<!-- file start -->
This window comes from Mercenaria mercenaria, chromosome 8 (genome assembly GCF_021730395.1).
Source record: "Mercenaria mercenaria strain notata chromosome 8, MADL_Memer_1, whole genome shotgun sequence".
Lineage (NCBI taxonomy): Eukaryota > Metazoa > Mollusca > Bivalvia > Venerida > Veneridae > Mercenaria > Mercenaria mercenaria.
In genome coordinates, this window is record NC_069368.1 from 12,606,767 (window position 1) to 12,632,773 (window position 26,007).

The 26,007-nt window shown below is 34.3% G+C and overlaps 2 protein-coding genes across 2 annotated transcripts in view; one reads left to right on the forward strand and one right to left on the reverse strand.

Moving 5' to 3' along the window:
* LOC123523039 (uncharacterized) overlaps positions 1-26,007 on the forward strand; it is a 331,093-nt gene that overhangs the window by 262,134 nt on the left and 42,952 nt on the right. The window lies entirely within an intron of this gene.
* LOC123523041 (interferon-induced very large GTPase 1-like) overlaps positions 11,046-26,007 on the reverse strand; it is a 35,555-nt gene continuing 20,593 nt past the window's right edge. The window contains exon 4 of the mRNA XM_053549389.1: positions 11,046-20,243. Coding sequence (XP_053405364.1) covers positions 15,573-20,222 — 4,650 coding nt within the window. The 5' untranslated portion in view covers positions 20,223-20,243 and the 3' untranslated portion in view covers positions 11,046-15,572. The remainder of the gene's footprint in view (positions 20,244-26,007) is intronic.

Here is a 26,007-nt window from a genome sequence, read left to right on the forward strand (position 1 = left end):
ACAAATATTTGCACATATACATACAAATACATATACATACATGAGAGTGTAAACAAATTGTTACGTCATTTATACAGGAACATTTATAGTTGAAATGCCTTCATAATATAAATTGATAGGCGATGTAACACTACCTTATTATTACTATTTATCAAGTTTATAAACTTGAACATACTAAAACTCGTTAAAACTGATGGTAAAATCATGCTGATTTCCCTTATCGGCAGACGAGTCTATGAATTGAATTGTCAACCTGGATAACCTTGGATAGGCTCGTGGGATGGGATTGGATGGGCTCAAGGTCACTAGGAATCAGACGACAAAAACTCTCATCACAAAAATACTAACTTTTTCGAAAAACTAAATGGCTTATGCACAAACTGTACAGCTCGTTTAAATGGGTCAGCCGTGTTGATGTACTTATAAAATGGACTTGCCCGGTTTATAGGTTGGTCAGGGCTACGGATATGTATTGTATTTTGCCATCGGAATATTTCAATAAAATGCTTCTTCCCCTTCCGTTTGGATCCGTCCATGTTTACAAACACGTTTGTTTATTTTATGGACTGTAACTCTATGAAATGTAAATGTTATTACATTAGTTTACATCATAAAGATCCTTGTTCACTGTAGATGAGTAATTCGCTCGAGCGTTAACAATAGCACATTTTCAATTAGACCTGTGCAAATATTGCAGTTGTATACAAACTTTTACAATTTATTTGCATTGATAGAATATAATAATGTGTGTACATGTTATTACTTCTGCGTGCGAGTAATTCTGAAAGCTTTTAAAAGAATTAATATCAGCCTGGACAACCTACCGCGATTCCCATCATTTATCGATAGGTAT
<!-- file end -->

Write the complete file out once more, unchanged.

This window comes from Mercenaria mercenaria, chromosome 8 (genome assembly GCF_021730395.1).
Source record: "Mercenaria mercenaria strain notata chromosome 8, MADL_Memer_1, whole genome shotgun sequence".
Lineage (NCBI taxonomy): Eukaryota > Metazoa > Mollusca > Bivalvia > Venerida > Veneridae > Mercenaria > Mercenaria mercenaria.
In genome coordinates, this window is record NC_069368.1 from 12,606,767 (window position 1) to 12,632,773 (window position 26,007).

The 26,007-nt window shown below is 34.3% G+C and overlaps 2 protein-coding genes across 2 annotated transcripts in view; one reads left to right on the forward strand and one right to left on the reverse strand.

Moving 5' to 3' along the window:
* LOC123523039 (uncharacterized) overlaps positions 1-26,007 on the forward strand; it is a 331,093-nt gene that overhangs the window by 262,134 nt on the left and 42,952 nt on the right. The window lies entirely within an intron of this gene.
* LOC123523041 (interferon-induced very large GTPase 1-like) overlaps positions 11,046-26,007 on the reverse strand; it is a 35,555-nt gene continuing 20,593 nt past the window's right edge. The window contains exon 4 of the mRNA XM_053549389.1: positions 11,046-20,243. Coding sequence (XP_053405364.1) covers positions 15,573-20,222 — 4,650 coding nt within the window. The 5' untranslated portion in view covers positions 20,223-20,243 and the 3' untranslated portion in view covers positions 11,046-15,572. The remainder of the gene's footprint in view (positions 20,244-26,007) is intronic.

Here is a 26,007-nt window from a genome sequence, read left to right on the forward strand (position 1 = left end):
ACAAATATTTGCACATATACATACAAATACATATACATACATGAGAGTGTAAACAAATTGTTACGTCATTTATACAGGAACATTTATAGTTGAAATGCCTTCATAATATAAATTGATAGGCGATGTAACACTACCTTATTATTACTATTTATCAAGTTTATAAACTTGAACATACTAAAACTCGTTAAAACTGATGGTAAAATCATGCTGATTTCCCTTATCGGCAGACGAGTCTATGAATTGAATTGTCAACCTGGATAACCTTGGATAGGCTCGTGGGATGGGATTGGATGGGCTCAAGGTCACTAGGAATCAGACGACAAAAACTCTCATCACAAAAATACTAACTTTTTCGAAAAACTAAATGGCTTATGCACAAACTGTACAGCTCGTTTAAATGGGTCAGCCGTGTTGATGTACTTATAAAATGGACTTGCCCGGTTTATAGGTTGGTCAGGGCTACGGATATGTATTGTATTTTGCCATCGGAATATTTCAATAAAATGCTTCTTCCCCTTCCGTTTGGATCCGTCCATGTTTACAAACACGTTTGTTTATTTTATGGACTGTAACTCTATGAAATGTAAATGTTATTACATTAGTTTACATCATAAAGATCCTTGTTCACTGTAGATGAGTAATTCGCTCGAGCGTTAACAATAGCACATTTTCAATTAGACCTGTGCAAATATTGCAGTTGTATACAAACTTTTACAATTTATTTGCATTGATAGAATATAATAATGTGTGTACATGTTATTACTTCTGCGTGCGAGTAATTCTGAAAGCTTTTAAAAGAATTAATATCAGCCTGGACAACCTACCGCGATTCCCATCATTTATCGATAGGTAT